Tuesday, February 26, 2008

Retail Memo: Whole Foods Market, Inc. Coins a New Retail Format Term, 'Groceraunt,' for Its New Scottsdale, Arizona Store

Remember, you read it here first...

Austin, Texas-based Supernatural grocer Whole Foods Market, Inc. has coined and introduced a new term into the food retailing lexicon to describe its new, 50,000 square foot lifestyle-oriented grocery store in Scottsdale, Arizona.

Whole Foods' company executives are calling the store a "groceraunt," because it not only offers a wide variety of prepared foods' options--along with tons of fresh foods and natural and organic grocery products--but also has numerous and varied in-store dining or restaurant venues in it. This eclectic mix of foods, beverages and much more, which shoppers can take home to eat or cook, or enjoy by dining in the store, equals a Whole Foods' "groceraunt", rather than a mere grocery store or supermarket.

The new store (oops, "groceraunt") opens tomorrow morning in Scottsdale. (It's located at 7111 E. Mayo Blvd.) Among the store's eclectic mix of prepared foods and in-store dining options which earn it the "groceraunt" title are:

>An in-store wine and tapas bar which features an extensive selection of wines from throughout the world, along with cheeses, Charcuterie, olives, peppers, nuts and more. Tapas is the "small plate" style of eating which originated in Spain.

>The Smokehouse Grill, which offers chicken, beef, pork and other meats and vegetables grilled to order. The Smokehouse Grill, which is an in-store sit-down restaurant, also offers wines by the glass, seasonal draft beers and other beverages.

>An Asian foods dining bar, which features made-to-order sushi and other Japanese foods, Chinese, Korean, Thai and other Asian dishes. Customers can eat at the attractive dining bar, which has plenty of seating, or get their items to go.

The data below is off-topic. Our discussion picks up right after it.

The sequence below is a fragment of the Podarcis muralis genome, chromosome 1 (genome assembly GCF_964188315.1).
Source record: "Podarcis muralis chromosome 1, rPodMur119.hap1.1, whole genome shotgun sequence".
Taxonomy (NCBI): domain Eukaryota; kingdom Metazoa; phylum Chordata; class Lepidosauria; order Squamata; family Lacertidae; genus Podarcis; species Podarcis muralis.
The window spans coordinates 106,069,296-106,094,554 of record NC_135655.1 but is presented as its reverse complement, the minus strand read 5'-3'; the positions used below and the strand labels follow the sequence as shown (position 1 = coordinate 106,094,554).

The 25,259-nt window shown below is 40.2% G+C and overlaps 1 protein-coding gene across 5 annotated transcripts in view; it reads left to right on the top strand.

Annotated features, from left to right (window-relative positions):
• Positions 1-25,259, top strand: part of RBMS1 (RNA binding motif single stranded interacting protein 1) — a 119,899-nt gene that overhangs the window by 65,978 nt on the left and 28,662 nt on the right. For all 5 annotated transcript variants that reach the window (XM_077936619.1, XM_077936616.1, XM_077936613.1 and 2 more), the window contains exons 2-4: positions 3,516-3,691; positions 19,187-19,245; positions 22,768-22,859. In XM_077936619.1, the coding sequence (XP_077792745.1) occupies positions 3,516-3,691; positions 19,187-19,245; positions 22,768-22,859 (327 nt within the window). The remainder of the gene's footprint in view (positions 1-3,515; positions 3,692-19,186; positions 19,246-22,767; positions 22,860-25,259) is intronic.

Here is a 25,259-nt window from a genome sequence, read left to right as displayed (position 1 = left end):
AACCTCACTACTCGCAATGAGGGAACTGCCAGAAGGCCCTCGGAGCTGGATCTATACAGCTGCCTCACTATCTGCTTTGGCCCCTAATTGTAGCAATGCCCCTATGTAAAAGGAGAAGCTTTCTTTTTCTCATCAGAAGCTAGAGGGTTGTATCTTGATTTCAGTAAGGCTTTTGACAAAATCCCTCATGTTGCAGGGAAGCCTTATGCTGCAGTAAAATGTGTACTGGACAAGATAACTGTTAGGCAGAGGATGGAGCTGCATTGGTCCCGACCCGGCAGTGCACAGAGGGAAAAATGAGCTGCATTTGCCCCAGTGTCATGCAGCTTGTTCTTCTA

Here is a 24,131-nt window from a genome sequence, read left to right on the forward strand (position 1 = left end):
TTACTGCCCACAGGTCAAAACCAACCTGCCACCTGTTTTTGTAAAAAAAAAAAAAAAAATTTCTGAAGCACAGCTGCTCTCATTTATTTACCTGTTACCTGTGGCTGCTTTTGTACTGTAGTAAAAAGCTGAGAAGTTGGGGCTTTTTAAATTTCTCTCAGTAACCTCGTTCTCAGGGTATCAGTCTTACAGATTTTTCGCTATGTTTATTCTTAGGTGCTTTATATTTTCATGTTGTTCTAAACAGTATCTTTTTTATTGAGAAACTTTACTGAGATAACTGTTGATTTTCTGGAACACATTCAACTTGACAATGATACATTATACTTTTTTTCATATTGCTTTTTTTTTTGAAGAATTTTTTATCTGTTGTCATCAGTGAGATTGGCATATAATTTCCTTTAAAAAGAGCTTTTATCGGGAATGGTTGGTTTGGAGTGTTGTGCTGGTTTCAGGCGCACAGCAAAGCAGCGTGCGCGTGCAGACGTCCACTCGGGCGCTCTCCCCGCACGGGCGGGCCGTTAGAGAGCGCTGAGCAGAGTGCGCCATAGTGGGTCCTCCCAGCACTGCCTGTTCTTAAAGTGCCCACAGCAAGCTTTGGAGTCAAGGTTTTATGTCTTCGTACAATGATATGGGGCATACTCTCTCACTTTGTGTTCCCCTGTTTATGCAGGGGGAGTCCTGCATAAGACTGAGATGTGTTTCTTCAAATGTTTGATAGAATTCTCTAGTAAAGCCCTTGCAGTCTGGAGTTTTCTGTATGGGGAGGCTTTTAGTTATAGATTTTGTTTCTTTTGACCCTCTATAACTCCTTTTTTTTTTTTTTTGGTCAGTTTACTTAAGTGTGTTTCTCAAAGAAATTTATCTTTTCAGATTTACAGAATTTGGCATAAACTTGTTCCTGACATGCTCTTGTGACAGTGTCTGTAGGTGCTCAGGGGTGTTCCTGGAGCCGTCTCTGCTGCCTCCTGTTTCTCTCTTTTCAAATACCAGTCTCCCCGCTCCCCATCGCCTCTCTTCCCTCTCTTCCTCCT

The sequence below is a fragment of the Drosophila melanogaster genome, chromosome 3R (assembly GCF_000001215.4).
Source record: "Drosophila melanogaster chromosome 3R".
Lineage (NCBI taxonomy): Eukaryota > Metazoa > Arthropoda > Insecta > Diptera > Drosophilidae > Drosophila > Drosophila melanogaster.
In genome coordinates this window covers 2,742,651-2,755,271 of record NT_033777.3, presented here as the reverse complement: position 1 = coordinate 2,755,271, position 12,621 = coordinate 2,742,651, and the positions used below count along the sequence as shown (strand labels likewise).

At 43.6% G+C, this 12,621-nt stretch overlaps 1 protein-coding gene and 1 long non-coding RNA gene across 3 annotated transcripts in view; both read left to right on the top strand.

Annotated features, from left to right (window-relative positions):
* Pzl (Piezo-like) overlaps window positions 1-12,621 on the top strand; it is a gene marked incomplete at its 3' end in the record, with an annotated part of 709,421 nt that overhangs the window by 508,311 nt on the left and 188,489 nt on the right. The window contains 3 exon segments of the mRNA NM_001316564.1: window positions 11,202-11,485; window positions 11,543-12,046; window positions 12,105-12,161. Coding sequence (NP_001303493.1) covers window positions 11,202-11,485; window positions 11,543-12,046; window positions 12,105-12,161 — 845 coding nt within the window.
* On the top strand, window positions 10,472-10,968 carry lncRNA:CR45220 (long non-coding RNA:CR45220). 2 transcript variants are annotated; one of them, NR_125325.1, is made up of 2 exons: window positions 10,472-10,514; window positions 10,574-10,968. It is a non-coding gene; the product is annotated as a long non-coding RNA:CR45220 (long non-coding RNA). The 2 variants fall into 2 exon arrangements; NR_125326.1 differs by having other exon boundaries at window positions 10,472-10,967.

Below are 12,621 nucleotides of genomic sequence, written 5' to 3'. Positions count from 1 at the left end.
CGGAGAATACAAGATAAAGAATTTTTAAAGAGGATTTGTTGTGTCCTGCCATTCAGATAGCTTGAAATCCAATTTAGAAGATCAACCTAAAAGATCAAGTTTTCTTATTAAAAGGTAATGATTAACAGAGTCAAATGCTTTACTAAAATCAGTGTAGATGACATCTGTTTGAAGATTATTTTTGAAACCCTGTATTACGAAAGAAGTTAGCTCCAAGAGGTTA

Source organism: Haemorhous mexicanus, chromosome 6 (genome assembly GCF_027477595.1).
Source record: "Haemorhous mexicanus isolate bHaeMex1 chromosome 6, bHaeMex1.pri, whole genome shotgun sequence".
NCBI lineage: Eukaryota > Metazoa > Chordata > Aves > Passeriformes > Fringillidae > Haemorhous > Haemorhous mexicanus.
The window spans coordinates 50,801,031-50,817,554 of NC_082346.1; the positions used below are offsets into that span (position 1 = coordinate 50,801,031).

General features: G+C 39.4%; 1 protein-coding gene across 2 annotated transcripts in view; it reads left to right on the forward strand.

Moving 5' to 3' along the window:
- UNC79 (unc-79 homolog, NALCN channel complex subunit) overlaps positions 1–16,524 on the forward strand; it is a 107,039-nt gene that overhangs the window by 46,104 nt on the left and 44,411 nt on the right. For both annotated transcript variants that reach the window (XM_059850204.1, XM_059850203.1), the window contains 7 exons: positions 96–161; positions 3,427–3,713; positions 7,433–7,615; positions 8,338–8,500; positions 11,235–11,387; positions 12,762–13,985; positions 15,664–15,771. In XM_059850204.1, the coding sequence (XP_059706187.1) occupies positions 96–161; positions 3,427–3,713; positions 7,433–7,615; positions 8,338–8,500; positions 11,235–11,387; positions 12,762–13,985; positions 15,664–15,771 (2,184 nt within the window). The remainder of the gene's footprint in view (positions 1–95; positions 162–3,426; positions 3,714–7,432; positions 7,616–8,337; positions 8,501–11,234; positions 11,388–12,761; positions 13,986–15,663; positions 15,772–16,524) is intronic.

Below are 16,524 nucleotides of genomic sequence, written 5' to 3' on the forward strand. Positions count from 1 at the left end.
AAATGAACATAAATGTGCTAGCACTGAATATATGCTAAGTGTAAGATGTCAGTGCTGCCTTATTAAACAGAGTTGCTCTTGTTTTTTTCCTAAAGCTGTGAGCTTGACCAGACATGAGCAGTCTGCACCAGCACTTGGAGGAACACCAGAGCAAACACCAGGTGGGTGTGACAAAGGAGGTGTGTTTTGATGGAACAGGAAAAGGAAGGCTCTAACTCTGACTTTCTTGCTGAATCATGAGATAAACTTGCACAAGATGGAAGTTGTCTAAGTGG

>A hot specialty sandwich shop, where customers can get a wide-variety of prepared-to-order, handmade, hot sandwiches to either eat in-store or take home.

>An Indian foods bar, which offers a selection of hot and cold prepared foods from India.

>The Pasta Bar, which offers customers dozens of varieties of hot, fresh-prepared or cold pasta dishes.

>An in-store homemade soup and fresh-made stew station, which features a number of fresh soup and stew offerings daily.

>The Organic Salad Bar, which offers nearly everything (and all organically-grown), and then some, a person could think about putting into a salad.

>There's the Brick-Oven Pizza Center, where chefs make specialty pizzas in a wood-burning brick oven for shoppers. The center has a dining area where customers can eat their pizza's or they can order the gourmet pies to go.

>A rotisserie chicken station and meat carving station. Shoppers can get rotisserie-roasted chickens and all kinds of roasted meats at the station, where carvers will slice the chosen items to a customers specifications.

>Additionally, the new "groceraunt" has 30 feet of self-serve prepared hot and cold foods offerings, along with salad, olive & pepper, and nut bars.